Fun to use state management library for your awesome React app

Usage no npm install needed!

<script type="module">
  import easyReactState from 'https://cdn.skypack.dev/easy-react-state';



Managing your app state should be easy and fun. easy-react-state is a minimal library for creating state management for your React project.



npm install --save easy-react-state
yarn add easy-react-state


  • easy to adopt with. Just think of React.useState where it has multiple setters which update the state object.
  • reduce boilerplate codes. No need to create actions. Just call and pass the right data.
  • intuitive selector system.
  • minimal API. Don't need to use some helper functions to support async updates.
  • typescript supports.


1 - Configuring your store

const configAppStore = {
  todos: {
    initialState: [],
    setters: state => ({
      addTodo(todo) {
        return state

2 - Creating state manager based on your store

const [useAppSelector, appSetters] = createStateManager(configAppStore)

3 - Consume to your React Component

We don't need a Provider to consume the store. Just create a manager, then you can use it directly.

const App = () => {
  const todos = useAppSelector(state => state.todos)
  console.log('todos', todos)
  return (
      <h3>Todos Control</h3>
        onClick={() => {
          const todo = {
            id: `todo-${Date.now()}`,
            label: `Todo ${Date.now()}`,
        Add todo

Use setters inside async

Our setters are object which holds all the state setters. Upon creating, we can call setters just like normal functions. Indeed, we can call it everywhere. No need wrapper function like thunk to make it possible. Just call it immediately!

const [useAppSelector, appSetters] = createStateManager(configAppStore)

async function fetchUsers() {
  try {
    const res = await apiUsers()
  } catch (err) {

Invoking setters outside React

React will batch the updates for subsequent calls of setters. But if you call these setters outside the React event system, like Promise or setTimeout, then every call will cause a re-render to Component. To avoid this, you can wrap your setters inside the ReactDOM.unstable_batchedUpdates.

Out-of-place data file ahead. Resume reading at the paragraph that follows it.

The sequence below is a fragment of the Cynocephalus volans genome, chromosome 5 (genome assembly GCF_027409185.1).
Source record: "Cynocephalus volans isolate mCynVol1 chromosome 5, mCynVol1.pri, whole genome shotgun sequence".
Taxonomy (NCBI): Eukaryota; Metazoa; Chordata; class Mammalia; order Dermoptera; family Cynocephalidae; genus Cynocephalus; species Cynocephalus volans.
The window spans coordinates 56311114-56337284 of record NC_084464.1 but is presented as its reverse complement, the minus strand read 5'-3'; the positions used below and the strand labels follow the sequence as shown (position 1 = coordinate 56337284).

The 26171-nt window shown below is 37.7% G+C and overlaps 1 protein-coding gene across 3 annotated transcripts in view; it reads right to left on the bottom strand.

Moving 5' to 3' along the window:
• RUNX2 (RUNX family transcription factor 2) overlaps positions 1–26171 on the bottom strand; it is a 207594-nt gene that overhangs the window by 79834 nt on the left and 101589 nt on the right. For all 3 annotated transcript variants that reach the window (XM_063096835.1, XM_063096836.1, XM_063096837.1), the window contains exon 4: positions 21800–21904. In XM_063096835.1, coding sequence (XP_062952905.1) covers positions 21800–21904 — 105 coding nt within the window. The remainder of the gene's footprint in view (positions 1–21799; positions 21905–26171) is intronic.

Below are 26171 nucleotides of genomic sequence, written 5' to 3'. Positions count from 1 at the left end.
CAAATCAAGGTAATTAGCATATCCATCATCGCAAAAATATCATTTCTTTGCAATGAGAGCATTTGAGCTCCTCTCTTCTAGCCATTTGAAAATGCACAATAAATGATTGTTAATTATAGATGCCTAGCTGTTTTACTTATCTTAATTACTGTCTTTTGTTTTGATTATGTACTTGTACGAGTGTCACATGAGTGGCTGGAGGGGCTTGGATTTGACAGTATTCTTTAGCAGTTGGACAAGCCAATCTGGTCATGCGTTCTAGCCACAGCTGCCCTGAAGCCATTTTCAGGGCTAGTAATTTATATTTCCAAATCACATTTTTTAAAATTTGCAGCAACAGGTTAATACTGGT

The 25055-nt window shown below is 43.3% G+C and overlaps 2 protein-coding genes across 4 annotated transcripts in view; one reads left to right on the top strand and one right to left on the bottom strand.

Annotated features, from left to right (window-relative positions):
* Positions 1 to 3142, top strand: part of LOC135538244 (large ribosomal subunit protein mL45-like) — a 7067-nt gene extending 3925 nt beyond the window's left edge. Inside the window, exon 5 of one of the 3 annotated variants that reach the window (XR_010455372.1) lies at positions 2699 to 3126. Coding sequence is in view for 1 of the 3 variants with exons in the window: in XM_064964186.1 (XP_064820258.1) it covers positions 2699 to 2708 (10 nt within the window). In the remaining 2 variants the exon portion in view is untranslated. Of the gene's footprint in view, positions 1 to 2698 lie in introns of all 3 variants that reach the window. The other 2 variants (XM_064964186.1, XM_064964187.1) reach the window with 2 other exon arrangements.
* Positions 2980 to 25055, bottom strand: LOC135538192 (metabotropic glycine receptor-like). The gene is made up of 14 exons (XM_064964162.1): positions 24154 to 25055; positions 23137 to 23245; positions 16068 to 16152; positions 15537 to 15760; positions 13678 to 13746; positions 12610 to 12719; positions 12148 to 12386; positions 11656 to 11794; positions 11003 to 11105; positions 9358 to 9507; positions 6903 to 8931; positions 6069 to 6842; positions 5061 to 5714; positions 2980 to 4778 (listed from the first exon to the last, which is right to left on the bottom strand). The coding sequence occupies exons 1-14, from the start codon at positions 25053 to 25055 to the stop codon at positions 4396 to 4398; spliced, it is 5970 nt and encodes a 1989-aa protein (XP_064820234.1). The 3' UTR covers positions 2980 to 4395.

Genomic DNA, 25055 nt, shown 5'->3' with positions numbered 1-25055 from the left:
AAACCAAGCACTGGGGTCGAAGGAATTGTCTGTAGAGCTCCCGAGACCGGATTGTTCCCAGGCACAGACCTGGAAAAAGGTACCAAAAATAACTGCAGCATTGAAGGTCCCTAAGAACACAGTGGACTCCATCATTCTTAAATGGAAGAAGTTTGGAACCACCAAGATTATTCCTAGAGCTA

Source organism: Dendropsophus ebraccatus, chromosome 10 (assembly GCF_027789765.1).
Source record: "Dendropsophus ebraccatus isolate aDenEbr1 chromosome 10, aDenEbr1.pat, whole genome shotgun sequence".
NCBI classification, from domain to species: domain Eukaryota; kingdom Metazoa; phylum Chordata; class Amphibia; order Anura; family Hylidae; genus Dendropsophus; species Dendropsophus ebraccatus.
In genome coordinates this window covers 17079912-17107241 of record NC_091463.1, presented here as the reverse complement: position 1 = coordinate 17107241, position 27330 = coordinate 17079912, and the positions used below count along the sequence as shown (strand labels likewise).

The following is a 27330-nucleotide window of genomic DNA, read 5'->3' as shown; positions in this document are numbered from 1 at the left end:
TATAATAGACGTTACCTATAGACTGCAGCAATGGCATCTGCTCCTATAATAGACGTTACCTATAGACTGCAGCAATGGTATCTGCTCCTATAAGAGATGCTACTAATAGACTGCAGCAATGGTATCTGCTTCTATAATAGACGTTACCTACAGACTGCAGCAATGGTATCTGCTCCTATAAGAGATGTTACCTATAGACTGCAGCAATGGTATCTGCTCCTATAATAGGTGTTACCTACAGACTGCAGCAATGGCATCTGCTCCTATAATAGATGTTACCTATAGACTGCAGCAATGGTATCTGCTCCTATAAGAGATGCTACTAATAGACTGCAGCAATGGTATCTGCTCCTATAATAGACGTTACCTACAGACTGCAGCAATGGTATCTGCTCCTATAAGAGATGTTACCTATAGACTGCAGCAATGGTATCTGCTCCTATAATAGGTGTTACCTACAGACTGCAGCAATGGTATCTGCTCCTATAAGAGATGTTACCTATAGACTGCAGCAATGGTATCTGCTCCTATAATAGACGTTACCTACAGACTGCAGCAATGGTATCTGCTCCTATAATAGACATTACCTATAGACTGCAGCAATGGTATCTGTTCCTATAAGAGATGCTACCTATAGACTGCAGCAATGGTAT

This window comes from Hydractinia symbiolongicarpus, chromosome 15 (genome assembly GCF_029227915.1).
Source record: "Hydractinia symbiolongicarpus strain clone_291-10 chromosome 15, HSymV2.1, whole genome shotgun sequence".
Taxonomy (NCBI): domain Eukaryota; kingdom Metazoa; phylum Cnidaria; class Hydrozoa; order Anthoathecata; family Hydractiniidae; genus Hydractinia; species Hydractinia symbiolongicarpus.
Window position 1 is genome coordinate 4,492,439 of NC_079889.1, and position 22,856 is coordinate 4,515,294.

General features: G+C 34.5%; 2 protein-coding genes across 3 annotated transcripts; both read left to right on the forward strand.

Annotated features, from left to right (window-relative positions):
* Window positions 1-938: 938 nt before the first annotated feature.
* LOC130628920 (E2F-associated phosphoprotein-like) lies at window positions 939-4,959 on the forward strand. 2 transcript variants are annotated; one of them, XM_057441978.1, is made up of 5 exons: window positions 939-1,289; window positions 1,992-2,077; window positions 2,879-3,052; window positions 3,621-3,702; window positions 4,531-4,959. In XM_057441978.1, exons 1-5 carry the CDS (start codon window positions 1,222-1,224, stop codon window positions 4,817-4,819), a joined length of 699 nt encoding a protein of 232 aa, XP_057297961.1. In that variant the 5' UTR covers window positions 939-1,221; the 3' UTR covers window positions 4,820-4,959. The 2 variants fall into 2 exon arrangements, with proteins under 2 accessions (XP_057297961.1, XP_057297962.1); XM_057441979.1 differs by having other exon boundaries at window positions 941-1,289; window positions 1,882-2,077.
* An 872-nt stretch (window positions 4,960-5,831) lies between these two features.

import { unstable_batchedUpdates as batch } from 'react-dom'

// No batching
const Test1 = () => {
  React.useEffect(() => {
    // This will cause 2 renders
    setTimeout(() => {
  }, [])
  return <div>Test 1</div>

// With batching
const Test2 = () => {
  React.useEffect(() => {
    setTimeout(() => {
      // Single render
      batch(() => {
  }, [])
  return <div>Test 2</div>


Type Interfaces

interface CreateState<S = any> {
  initialState: S
  setters: (state: S) => any

interface ConfigStore {
  [x: string]: CreateState

interface Options {
  label?: string
  logging?: boolean

interface Store<S, U> {
  getState: () => S
  subscribe: (Listener: Listener) => () => void
  setters: U

interface Selector<S> {
    selector: (state: S) => T,
    equalityFn?: (prevSelectedState: T, nextSelectedState: T) => boolean,
  ): T

interface Setter {
  (...args: any[]): any


createStateManager(configStore: ConfigStore, options?: Options): [useSelector, setters, store]

This function creates a resources which we can use to manage the state based on the configStore. It also return a store object.


store: Store<State, Setters>

An object which we can use to get the current state, subscribe and update state through setters. Its interface is just like redux-store.


useSelector: Selector

A function which we can use to extract data from the store state using a selector function. useSelector semantics are pretty the same with useSelector of react-redux. The difference is useSelector of react-redux uses strict === reference equality. Unlike useSelector of easy-react-state, it uses Object.is for comparing selectedState. Check react-redux for more info. useSelector supports the selector created by reselect.


setter(...args: any[]): S

An object which holds functions which we can use to update the state. easy-react-state uses the amazing immerjs. When updating a state, you can use mutator syntax like state.name = 'zion' for ease. Every setter must return the mutated state or new value. Internally, the state gets mutated inside the setter is a draftState created by immer. Then immer will create a new object based on the value, either draftState or new value, returned by setter leaving the originalState untouchable. Note the setters which are returned by createStateManger are now wrappedSetters. If the passed setters are returning state. Then this wrappedSetters are now returning void.


  • doesnt have DevTools for now. But it has logging option.
  • it doesnt support nested state. All state are resided at the top level object.


MIT © ombori